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Poll: Obama gets cash from hard-hit areas

WASHINGTON -- President Barack Obama has shored up support from midlevel donors in some of the most economically distraught areas of the United States, even as his Republican challengers have made jobs a central issue heading into next year's election.

An Associated Press analysis of Obama's fundraising since April found his supporters opened their wallets more often this election cycle in places with the worst unemployment rates. That's compared with the same period four years ago, just months before the country was thrust into a major recession.

The new numbers suggest Republican candidates will have to make a harder sell on the gravity of the nation's 9.1 percent unemployment rate, an issue that has bedeviled Obama throughout his term. Republicans in Congress have opposed the White House on specifics, especially tax increases, in a jobs bill aimed at pulling the economy out of a nosedive.

While Obama reported this week his campaign and the Democratic Party raised a combined $70 million for his re-election bid, similar fundraising totals for the Republican field point to growing support for candidates promising to change the country's direction.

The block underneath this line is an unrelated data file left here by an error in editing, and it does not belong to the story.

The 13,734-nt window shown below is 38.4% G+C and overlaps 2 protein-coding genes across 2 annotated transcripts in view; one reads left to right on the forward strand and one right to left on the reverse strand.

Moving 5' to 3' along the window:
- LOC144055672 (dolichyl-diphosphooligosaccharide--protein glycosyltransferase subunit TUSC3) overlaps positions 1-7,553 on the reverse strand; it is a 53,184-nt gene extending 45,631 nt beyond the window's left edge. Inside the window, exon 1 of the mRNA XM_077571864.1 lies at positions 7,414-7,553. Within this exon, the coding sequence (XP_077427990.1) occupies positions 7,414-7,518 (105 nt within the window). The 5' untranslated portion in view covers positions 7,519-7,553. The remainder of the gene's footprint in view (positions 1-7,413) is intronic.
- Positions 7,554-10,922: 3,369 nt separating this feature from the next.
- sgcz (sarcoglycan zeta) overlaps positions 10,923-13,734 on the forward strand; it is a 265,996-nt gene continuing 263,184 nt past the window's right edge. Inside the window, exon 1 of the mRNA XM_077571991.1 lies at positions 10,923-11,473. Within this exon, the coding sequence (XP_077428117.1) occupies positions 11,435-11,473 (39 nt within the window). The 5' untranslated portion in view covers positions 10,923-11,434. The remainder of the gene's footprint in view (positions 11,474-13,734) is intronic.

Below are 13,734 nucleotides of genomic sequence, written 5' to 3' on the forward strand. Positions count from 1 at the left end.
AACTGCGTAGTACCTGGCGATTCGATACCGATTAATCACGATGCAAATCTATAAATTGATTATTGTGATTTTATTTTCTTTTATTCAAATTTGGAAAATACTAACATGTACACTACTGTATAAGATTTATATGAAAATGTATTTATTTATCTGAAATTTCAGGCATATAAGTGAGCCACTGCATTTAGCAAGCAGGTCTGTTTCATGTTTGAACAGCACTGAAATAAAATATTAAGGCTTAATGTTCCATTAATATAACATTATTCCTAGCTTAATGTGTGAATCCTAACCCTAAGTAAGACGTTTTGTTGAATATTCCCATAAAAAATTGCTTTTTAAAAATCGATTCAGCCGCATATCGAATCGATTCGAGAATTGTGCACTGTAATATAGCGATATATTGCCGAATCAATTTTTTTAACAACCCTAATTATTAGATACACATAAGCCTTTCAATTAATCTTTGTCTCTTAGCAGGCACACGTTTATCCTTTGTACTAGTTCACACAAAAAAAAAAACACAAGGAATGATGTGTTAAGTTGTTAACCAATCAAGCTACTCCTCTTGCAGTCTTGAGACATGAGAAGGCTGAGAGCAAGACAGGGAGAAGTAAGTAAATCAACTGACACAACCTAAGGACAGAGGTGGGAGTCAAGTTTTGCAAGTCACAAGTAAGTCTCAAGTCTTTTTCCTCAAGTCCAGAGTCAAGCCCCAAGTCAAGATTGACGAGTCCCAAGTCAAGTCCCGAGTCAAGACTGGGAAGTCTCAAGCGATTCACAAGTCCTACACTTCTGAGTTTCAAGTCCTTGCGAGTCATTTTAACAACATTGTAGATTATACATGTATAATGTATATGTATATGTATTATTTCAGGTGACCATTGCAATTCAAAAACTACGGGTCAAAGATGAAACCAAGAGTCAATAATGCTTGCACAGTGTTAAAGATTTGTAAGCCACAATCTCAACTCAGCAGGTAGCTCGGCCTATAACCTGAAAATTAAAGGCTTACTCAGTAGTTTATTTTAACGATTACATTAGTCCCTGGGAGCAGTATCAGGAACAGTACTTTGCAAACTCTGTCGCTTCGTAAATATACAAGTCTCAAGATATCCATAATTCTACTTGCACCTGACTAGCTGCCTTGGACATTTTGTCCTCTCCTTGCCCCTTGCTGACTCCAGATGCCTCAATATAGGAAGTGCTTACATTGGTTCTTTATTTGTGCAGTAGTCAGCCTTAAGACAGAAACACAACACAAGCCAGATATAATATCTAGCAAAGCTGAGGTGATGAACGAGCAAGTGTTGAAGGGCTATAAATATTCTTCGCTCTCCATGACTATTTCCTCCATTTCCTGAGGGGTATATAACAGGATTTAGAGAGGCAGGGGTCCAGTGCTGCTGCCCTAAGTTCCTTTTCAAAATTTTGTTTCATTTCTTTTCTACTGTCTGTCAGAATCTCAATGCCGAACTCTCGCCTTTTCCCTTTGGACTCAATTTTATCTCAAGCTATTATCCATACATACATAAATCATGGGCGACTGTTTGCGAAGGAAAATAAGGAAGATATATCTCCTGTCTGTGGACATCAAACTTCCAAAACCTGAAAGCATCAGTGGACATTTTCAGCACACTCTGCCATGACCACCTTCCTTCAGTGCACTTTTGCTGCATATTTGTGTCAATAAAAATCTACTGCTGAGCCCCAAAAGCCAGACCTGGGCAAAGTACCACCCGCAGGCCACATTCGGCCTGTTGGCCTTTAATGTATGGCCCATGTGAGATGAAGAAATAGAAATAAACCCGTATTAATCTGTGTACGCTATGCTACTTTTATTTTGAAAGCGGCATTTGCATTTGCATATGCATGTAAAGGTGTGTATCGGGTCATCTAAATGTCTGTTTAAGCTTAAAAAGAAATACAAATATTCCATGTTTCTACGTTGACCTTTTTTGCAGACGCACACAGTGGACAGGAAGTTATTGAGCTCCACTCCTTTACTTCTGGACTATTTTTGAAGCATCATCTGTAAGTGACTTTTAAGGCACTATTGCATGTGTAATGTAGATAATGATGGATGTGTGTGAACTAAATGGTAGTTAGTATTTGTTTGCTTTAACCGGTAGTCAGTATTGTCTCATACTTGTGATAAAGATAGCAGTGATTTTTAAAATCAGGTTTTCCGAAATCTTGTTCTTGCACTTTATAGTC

Republican contenders raised a total of about $52 million, with Texas Gov. Rick Perry and former Massachusetts Gov. Mitt Romney taking the lead in drawing support from across the country. And they have missed few chances to point fingers at Obama.

Among Obama's supporters, however, there has been an uptick in donations from both Democratic- and Republican-leaning counties, even as more than one in 10 people are out of work in those places.

In the Detroit area, where unemployment has exceeded 14 percent, supporters wrote hundreds of more checks -- albeit in smaller amounts when adjusting for inflation -- to Obama's campaign than in the same period in 2007.

The AP's review drew upon unemployment figures from the Bureau of Labor Statistics and Census Bureau estimates, excluding donations from interest groups.

"I believe in the ideas that he has for the country," said donor Barbara Weeda, 70, a retiree in Joshua Tree, Calif., home to San Bernardino county and its 13 percent jobless rate. "How else is he going to get elected than to just dig in and help as much as you can?"

This week, Obama is targeting North Carolina and Virginia, kicking off a three-day bus tour to shore up support in the two southern states he wrested from Republican control four years ago. Nearly three years after his historic election, his approval ratings in both states are sagging.

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